I have developed the fervour of the converted for the educational potential of Twitter. With some judicious navigating of the Twittersphere, it is possible to find truly interesting links authored globally with a global audience. This week I was greatly struck by a blog written by Maria Popova, notable for her association with Brainpicker, a hugely popular Twitter feed. Ms Popova’s blog presents a case for creativity which is far removed from the tortured muse concept of popular mythology: “To create is to combine existing bits of insight, knowledge, ideas, and memories into new material and new interpretations of the world, to connect the seemingly dissociated, to see patterns where others see chaos.”
She cites as evidence a range of individuals who have worn the mantle of genius status because of their creativity: “Creativity is just connecting things,” Steve Jobs proclaimed. “Science,” Darwin recognised, “consists in grouping facts so that general laws or conclusions may be drawn from them.” “Substantially all ideas are second-hand,” Mark Twain observed, “consciously and unconsciously drawn from a million outside sources, and daily used by the garnerer with a pride and satisfaction born of the superstition that he originated them.”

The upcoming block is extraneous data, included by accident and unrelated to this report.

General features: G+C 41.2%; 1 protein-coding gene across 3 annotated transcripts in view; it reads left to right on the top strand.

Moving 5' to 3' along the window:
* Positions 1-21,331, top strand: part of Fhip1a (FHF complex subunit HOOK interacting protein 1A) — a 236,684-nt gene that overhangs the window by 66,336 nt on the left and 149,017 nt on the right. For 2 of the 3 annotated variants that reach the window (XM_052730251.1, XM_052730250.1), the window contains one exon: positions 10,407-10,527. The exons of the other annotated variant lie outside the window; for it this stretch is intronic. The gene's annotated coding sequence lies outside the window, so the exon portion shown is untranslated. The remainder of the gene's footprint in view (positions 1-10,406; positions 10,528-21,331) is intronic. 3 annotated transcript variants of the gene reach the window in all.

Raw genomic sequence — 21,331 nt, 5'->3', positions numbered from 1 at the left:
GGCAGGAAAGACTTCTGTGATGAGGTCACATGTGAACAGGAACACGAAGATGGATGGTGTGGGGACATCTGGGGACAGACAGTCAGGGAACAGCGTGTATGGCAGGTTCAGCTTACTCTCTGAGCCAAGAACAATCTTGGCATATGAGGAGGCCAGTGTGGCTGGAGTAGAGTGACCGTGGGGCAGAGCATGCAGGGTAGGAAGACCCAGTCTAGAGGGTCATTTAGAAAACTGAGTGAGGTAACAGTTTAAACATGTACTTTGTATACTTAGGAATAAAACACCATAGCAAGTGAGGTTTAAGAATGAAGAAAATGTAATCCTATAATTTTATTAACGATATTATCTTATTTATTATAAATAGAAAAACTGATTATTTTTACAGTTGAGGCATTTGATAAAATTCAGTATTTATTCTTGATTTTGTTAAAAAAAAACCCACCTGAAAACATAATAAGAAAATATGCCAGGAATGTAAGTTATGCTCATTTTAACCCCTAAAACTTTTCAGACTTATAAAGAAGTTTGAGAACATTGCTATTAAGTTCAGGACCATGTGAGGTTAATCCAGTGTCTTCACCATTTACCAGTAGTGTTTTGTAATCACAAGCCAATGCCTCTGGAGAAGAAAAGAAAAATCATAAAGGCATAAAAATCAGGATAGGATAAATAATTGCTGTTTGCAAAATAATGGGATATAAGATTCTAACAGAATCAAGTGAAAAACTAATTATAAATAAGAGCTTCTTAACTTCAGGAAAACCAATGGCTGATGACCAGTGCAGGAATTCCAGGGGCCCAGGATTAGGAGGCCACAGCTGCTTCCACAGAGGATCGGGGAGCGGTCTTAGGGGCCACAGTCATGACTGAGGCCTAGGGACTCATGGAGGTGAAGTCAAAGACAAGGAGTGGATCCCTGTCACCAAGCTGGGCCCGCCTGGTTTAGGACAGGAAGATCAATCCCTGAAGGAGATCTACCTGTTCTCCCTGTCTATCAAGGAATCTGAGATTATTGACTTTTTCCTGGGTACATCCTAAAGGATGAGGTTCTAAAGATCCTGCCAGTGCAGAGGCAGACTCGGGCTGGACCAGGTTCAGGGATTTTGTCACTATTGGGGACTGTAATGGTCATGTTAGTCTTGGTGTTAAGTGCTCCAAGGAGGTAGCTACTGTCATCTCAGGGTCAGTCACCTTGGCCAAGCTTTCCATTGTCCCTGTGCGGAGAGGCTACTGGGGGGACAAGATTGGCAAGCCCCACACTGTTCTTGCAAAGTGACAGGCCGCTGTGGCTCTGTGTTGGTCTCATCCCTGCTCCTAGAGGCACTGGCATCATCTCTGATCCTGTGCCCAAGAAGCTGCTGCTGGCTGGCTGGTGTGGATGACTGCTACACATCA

The same day I read this blog there was a report from the BBC on the rigours of the Chinese examination system. From Shanghai the reporter focused on the students’ work ethic (6 hours of homework every night at least) and the huge competition for places at the top universities. Such was the perceived pressure and importance of the examination system that traffic was literally stopped in Shanghai during the examination sessions to reduce any possible distraction for the anxious students. Whilst western countries applaud the work ethic and success of the Chinese system, interestingly there are growing concerns in China that their examination driven system educates a nation of doers. China is suffering from a mounting creativity deficit which could in the future impact on its global economic position.
Maria Popova’s view of creativity as a synthesis between old and new ideas offers a powerful model for China. Just imagine the potential of a nation combining Chinese drive and ambition with a facility to create? Just imagine what this could mean to the UK? As a nation with a great history of creativity in a range of disciplines, and living in a city which is renowned for innovation, we are well placed to compete with and contribute to the development of the new global players. Policy makers beware – to lose sight of the global picture and to refocus our educational vision on Gradgrind principles, is to fly in the face of the Chinese experience. As a Chinese Government minister commented when challenged on the slow pace of change in its educational system, 2000 years of Han Culture will take time to change. At least we have a head start.